“How much did you fit on?”
“Two words. Eight left. Let’s get on with it.”
“So how did it look this morning?” Chris asked.
“OK, I think it’s OK. I could see it and just about read it, but I knew what I was looking for. It’s going to take a while before it’s obvious to anyone else though.”
“Do you still think this is a great idea, I mean, come on, you don’t really know her do you?”
“I know enough.”
“Really? So she’s not in a relationship then?”
“Well, I don’t think so…”
“So she might be?”
“Yes, she might be, but she might not.”
“And I know what you’re going to say next.”
“Dead dogs don’t eat donuts?”
“No, that’s not what you were going to say. What you were going to say is ‘’Feint heart never won fair maid’.”
“Well, perhaps, but so what, it’s right isn’t it?”
“Perhaps, but feint heart never left someone covered in a buttery breadcrumb mix, with the potential to look even more of an idiot when he gets knocked back.”
“Yes, that wasn’t my finest moment, sitting in the butter mix was it?! And I know what you’re saying, but I’ve got to give it a go. I thought you of all people would agree with the carpe diem approach to life?”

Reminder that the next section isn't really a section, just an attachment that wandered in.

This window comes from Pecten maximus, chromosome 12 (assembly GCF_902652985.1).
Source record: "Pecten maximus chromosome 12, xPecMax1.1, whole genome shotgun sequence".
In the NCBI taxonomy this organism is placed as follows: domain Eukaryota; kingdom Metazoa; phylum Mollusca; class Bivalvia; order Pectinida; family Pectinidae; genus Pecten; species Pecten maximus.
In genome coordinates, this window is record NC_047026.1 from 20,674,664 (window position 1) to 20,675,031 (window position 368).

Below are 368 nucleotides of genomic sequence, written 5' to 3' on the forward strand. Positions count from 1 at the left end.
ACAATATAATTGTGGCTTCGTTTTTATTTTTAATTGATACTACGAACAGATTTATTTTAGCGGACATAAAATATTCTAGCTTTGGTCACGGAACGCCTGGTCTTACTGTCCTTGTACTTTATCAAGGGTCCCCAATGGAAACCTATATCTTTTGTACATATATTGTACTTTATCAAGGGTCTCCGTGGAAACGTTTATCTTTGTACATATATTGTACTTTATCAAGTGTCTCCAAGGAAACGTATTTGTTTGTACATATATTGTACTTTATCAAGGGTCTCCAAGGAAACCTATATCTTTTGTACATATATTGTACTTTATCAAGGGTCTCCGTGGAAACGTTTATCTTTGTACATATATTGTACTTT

“And I knew you were going to trot out that Carpe diem cliché. Let’s hope she decides to seize the day too.”
Words three and four
“What’s that down their Dave?”
“Down where? Every where’s down when you’re on a double-decker.”
“Is it, are we taller than that church, or that tree, or that bank. Are we Dave?”
“God you’re so pedantic. Alright, I accept the fact that not everywhere is down. So what bit of the world underneath us are you referring to?”
“You’ve missed it. Typical. You want to debate everything and never see what’s in front of you.”
“What do you mean by that?”
“Nothing, it’s nothing.”
“Is this about all these extra hours you’ve been working?”
“No, look, let’s not talk about it now Dave, please.”